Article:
For a lot of travelers, Mexico is peak #vacationgoals. There are plenty of beaches, the locals are friendly, things are cheap, and for many folks, it's easy to get to. All-inclusive resorts make things cozy and accessible, but you can also find plenty of culture if you travel just outside the pearly resort gates.

Still, there's a lot more to know about this exotic destination than just how to order una cerveza or ask where the bathroom is. Here are 11 things to know about Mexico while planning your trip.

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What To Do And See Throughout Mexico

First of all, the beaches. But that's for another entry. Beyond the luxurious Pacific Ocean and its tropical waters, there is so much more to see and do in Mexico. There are ancient Mayan ruins throughout Mexico—archeological sites like Chichén Itzá, Tulum, and Coba—where you can learn about the history of the region.

Cenotes—natural sinkholes turned underground pools—are another enticing adventure throughout Mexico (but specifically in the Yucatán region). Tequila tasting (in a city called Tequila, no less), taste-testing street tacos, exploring art museums, and listening to live banda (regional music) are all worthwhile pastimes, too. BTW, Jalisco is the home of mariachi, so don't miss that, either.

Checking out Mexico City is also recommended, as it's the literal center of Mexico, being the capital and all. It's actually a state, too, and boasts things like bustling plazas and parks, museums, and historic centers.

The Best Time Of Year To Visit Mexico

While the climate in Mexico tends to be humid and hot year-round, there are also seasonal storms, and by seasonal, we mean in every season. While beachside destinations like Puerto Vallarta receive an influx of tourists in the winter months, other spots stay bustling all year.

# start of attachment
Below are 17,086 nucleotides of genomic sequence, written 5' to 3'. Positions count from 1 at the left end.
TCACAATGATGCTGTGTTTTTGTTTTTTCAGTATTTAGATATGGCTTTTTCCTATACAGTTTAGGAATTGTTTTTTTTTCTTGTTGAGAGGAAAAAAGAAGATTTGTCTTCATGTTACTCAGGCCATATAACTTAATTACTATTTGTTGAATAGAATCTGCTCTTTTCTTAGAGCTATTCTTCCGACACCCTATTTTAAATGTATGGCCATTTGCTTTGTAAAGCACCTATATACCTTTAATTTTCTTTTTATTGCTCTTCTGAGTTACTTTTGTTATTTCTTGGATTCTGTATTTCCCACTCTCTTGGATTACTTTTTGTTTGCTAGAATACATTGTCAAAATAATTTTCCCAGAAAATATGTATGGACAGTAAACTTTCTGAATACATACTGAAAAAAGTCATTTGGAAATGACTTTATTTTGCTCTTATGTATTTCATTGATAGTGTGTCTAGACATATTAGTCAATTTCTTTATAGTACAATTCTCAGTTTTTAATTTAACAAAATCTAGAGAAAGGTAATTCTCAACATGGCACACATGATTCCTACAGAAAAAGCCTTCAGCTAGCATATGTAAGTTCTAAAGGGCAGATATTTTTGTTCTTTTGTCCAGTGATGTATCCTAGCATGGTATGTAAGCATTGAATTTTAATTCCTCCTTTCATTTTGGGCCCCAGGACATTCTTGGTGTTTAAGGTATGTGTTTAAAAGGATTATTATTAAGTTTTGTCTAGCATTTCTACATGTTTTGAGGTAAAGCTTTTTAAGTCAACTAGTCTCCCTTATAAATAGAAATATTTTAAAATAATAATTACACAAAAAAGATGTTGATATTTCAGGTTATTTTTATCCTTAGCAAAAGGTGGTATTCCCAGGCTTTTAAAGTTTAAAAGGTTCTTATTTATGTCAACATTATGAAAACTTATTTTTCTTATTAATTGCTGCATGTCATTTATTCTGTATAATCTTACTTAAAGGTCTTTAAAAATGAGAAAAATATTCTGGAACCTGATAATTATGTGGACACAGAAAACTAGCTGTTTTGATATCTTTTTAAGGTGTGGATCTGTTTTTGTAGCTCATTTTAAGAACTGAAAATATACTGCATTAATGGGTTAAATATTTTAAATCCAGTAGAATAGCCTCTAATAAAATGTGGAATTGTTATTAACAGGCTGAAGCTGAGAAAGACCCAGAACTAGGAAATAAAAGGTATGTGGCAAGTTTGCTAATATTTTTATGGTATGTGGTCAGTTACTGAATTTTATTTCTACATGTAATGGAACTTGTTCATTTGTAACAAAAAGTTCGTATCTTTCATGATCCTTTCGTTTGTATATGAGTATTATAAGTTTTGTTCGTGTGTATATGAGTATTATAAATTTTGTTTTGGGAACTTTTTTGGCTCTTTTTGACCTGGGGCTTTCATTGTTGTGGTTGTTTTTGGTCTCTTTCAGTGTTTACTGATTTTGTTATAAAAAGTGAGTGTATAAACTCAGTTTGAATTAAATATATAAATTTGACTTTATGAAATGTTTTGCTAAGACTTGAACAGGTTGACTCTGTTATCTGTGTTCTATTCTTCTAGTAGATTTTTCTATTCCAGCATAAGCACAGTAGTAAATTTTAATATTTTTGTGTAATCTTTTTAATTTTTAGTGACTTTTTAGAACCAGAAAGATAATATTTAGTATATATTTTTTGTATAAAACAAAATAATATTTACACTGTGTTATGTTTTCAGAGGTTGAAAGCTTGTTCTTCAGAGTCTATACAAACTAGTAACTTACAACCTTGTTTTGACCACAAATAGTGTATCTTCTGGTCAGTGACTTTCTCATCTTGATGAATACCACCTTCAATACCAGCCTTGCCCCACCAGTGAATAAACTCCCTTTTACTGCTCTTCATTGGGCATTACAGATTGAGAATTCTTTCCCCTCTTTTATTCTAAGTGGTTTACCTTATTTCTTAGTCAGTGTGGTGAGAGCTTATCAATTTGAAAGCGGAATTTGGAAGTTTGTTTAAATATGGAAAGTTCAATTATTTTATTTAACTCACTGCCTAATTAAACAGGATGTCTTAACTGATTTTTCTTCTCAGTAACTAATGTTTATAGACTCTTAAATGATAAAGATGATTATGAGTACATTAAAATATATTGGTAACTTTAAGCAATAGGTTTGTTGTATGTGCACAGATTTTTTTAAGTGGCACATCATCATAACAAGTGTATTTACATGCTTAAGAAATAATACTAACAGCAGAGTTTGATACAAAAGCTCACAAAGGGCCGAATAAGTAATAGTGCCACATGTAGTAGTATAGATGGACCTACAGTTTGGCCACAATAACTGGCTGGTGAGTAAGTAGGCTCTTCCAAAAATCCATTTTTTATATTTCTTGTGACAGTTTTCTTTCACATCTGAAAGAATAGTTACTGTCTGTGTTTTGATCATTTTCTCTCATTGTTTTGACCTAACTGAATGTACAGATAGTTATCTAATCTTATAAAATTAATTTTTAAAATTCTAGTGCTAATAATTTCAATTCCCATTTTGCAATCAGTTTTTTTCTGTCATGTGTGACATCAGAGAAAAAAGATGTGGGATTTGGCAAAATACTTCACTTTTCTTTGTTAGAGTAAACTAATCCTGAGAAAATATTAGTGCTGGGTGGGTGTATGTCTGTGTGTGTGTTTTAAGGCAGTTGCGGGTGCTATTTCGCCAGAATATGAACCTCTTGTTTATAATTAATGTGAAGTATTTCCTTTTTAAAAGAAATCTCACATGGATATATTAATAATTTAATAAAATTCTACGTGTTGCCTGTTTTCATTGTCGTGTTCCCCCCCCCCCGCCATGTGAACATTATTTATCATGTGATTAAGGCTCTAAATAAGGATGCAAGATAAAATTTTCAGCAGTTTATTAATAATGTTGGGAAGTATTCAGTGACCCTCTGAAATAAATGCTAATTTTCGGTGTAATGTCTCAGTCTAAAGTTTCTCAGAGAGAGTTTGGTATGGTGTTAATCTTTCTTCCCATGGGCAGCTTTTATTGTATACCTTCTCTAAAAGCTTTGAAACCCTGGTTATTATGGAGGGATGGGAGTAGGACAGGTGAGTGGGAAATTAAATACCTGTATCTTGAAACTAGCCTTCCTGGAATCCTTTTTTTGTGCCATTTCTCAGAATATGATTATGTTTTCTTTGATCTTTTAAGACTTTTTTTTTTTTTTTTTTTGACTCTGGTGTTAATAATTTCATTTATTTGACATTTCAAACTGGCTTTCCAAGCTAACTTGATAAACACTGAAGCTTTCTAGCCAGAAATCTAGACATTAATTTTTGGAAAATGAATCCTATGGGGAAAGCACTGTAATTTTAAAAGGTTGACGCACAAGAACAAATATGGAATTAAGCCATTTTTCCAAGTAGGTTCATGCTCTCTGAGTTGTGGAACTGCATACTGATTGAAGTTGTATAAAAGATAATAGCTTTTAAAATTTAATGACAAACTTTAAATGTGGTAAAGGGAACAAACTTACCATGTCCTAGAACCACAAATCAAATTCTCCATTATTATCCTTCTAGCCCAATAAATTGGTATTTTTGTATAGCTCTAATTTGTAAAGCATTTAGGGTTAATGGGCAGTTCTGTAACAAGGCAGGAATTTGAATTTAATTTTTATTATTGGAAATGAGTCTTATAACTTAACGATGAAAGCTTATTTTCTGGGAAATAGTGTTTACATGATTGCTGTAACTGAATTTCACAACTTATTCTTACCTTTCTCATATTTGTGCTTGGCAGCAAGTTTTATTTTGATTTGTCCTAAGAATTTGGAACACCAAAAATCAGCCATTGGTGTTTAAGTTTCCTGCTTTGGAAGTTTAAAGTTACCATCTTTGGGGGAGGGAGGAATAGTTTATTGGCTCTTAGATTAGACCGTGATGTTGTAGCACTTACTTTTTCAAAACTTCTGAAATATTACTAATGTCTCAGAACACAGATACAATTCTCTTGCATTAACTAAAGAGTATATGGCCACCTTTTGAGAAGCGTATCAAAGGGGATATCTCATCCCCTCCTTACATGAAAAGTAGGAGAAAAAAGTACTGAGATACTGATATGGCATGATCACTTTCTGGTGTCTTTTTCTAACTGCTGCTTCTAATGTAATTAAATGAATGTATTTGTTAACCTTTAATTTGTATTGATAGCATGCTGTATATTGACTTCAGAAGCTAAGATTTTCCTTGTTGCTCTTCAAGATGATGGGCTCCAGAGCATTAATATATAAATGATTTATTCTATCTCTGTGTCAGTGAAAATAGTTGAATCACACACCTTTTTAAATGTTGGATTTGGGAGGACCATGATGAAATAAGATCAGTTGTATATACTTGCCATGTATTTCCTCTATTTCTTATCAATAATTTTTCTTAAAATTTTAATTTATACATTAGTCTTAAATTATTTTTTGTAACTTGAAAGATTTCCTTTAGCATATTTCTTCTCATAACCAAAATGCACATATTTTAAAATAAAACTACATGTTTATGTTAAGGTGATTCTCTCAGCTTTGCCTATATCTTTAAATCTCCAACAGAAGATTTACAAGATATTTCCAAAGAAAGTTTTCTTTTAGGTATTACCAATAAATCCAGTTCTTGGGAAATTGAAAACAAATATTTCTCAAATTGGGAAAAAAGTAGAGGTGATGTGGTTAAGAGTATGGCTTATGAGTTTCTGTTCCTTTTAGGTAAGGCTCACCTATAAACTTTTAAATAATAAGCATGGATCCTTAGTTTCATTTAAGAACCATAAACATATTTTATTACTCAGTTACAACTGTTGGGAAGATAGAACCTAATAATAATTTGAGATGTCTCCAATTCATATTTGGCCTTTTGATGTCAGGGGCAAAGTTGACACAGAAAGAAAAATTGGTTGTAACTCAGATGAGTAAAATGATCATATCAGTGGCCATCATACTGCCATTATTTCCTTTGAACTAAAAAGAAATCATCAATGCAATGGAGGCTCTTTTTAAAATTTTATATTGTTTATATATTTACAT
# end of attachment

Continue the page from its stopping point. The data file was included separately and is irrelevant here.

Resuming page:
The most temperate months tend to be from December through April, but advice varies based on where you're headed. Because Mexico's geography is so diverse, it could be blistering hot on the sandy beaches while people a few miles away are shivering with their sweaters on.

Best Areas To Stay In Mexico

Where you should stay in Mexico depends on what you plan to do, and there are plenty of locations to choose from. There are 32 states in Mexico. If beaches are your thing, you might consider Baja California (which spans two states, North and South Baja CA), the peninsula on the western side of the country. There's tons of sand, miles of beaches, and not much else.

For many travelers, the state of Jalisco is an ideal location in which to zero in their search for accommodations. On the western coast is Puerto Vallarta, but in the middle is Guadalajara, the international airport you'll likely be flying into. Also in Jalisco is Lake Chapala, an expat-heavy spot where people speak English and live in gated communities (if that's your thing).

Jalisco ranges from beachside abodes to mountain peaks over 14,000 feet high. In fact, Jalisco is home to all five of Mexico's ecosystems, notes Mexconnect: Tropical evergreen, temperate forest, grassland, arid scrub, and tropical deciduous. In short, anything you want to see, you can see here—including amazing biodiversity.

Guadalajara is a much-recommended spot for travelers since you can take day trips to plenty of attractions, says Mexconnect. 

Excellent Hotels In Mexico

If you do decide to stay in Guadalajara as your home base to explore Mexico, a hotel like Hotel Riu Plaza Guadalajara is affordable (around $100 per night) and located in the heart of the city. Want something a little more colonial? Try Alcázar Suites, which is further from the city center but close enough to the zoo and other attractions. Plus, rates are as low as $50 per night.